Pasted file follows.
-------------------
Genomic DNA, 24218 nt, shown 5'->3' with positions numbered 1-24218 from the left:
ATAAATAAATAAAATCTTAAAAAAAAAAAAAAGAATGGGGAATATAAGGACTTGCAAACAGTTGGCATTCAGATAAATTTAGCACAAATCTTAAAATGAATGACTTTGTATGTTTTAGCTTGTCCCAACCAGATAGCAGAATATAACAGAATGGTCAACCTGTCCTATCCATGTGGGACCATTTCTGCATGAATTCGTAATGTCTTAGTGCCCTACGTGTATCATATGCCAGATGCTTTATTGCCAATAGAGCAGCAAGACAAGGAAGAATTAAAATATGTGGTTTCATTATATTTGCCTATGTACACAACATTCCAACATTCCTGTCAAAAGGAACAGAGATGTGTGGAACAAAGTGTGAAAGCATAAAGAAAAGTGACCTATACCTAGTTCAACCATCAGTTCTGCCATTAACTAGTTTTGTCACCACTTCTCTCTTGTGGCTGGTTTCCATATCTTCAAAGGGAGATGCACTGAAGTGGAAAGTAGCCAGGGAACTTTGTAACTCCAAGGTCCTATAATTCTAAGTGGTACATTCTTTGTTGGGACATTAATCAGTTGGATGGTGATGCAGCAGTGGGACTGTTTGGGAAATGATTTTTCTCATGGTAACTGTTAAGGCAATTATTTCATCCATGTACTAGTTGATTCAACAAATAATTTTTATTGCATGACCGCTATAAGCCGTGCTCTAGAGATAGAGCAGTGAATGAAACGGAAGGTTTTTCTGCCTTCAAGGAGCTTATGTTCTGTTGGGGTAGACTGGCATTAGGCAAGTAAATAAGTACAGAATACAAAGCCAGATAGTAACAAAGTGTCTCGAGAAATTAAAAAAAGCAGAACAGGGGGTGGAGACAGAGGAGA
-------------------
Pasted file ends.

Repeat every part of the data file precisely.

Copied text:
Genomic DNA, 24218 nt, shown 5'->3' with positions numbered 1-24218 from the left:
ATAAATAAATAAAATCTTAAAAAAAAAAAAAAGAATGGGGAATATAAGGACTTGCAAACAGTTGGCATTCAGATAAATTTAGCACAAATCTTAAAATGAATGACTTTGTATGTTTTAGCTTGTCCCAACCAGATAGCAGAATATAACAGAATGGTCAACCTGTCCTATCCATGTGGGACCATTTCTGCATGAATTCGTAATGTCTTAGTGCCCTACGTGTATCATATGCCAGATGCTTTATTGCCAATAGAGCAGCAAGACAAGGAAGAATTAAAATATGTGGTTTCATTATATTTGCCTATGTACACAACATTCCAACATTCCTGTCAAAAGGAACAGAGATGTGTGGAACAAAGTGTGAAAGCATAAAGAAAAGTGACCTATACCTAGTTCAACCATCAGTTCTGCCATTAACTAGTTTTGTCACCACTTCTCTCTTGTGGCTGGTTTCCATATCTTCAAAGGGAGATGCACTGAAGTGGAAAGTAGCCAGGGAACTTTGTAACTCCAAGGTCCTATAATTCTAAGTGGTACATTCTTTGTTGGGACATTAATCAGTTGGATGGTGATGCAGCAGTGGGACTGTTTGGGAAATGATTTTTCTCATGGTAACTGTTAAGGCAATTATTTCATCCATGTACTAGTTGATTCAACAAATAATTTTTATTGCATGACCGCTATAAGCCGTGCTCTAGAGATAGAGCAGTGAATGAAACGGAAGGTTTTTCTGCCTTCAAGGAGCTTATGTTCTGTTGGGGTAGACTGGCATTAGGCAAGTAAATAAGTACAGAATACAAAGCCAGATAGTAACAAAGTGTCTCGAGAAATTAAAAAAAGCAGAACAGGGGGTGGAGACAGAGGAGA